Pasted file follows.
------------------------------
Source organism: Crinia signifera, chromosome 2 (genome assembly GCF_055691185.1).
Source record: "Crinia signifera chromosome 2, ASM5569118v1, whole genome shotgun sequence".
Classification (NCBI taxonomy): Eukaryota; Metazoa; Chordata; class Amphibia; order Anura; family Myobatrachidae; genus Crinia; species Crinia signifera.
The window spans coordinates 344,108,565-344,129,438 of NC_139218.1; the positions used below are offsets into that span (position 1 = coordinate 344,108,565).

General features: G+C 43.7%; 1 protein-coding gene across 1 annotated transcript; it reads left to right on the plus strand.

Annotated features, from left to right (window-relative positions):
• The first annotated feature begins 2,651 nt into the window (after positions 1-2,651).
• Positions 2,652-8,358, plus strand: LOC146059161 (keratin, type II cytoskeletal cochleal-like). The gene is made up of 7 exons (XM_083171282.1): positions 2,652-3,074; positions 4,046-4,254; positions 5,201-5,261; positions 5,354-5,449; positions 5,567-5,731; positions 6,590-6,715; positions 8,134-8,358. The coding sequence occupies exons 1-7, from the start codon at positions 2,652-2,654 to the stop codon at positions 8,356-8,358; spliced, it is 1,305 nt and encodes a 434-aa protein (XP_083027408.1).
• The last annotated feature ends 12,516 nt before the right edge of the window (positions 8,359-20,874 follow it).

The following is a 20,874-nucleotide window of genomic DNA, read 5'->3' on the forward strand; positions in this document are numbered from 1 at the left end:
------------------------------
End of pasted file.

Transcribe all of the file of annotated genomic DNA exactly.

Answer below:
Source organism: Crinia signifera, chromosome 2 (genome assembly GCF_055691185.1).
Source record: "Crinia signifera chromosome 2, ASM5569118v1, whole genome shotgun sequence".
Classification (NCBI taxonomy): Eukaryota; Metazoa; Chordata; class Amphibia; order Anura; family Myobatrachidae; genus Crinia; species Crinia signifera.
The window spans coordinates 344,108,565-344,129,438 of NC_139218.1; the positions used below are offsets into that span (position 1 = coordinate 344,108,565).

General features: G+C 43.7%; 1 protein-coding gene across 1 annotated transcript; it reads left to right on the plus strand.

Annotated features, from left to right (window-relative positions):
• The first annotated feature begins 2,651 nt into the window (after positions 1-2,651).
• Positions 2,652-8,358, plus strand: LOC146059161 (keratin, type II cytoskeletal cochleal-like). The gene is made up of 7 exons (XM_083171282.1): positions 2,652-3,074; positions 4,046-4,254; positions 5,201-5,261; positions 5,354-5,449; positions 5,567-5,731; positions 6,590-6,715; positions 8,134-8,358. The coding sequence occupies exons 1-7, from the start codon at positions 2,652-2,654 to the stop codon at positions 8,356-8,358; spliced, it is 1,305 nt and encodes a 434-aa protein (XP_083027408.1).
• The last annotated feature ends 12,516 nt before the right edge of the window (positions 8,359-20,874 follow it).

The following is a 20,874-nucleotide window of genomic DNA, read 5'->3' on the forward strand; positions in this document are numbered from 1 at the left end: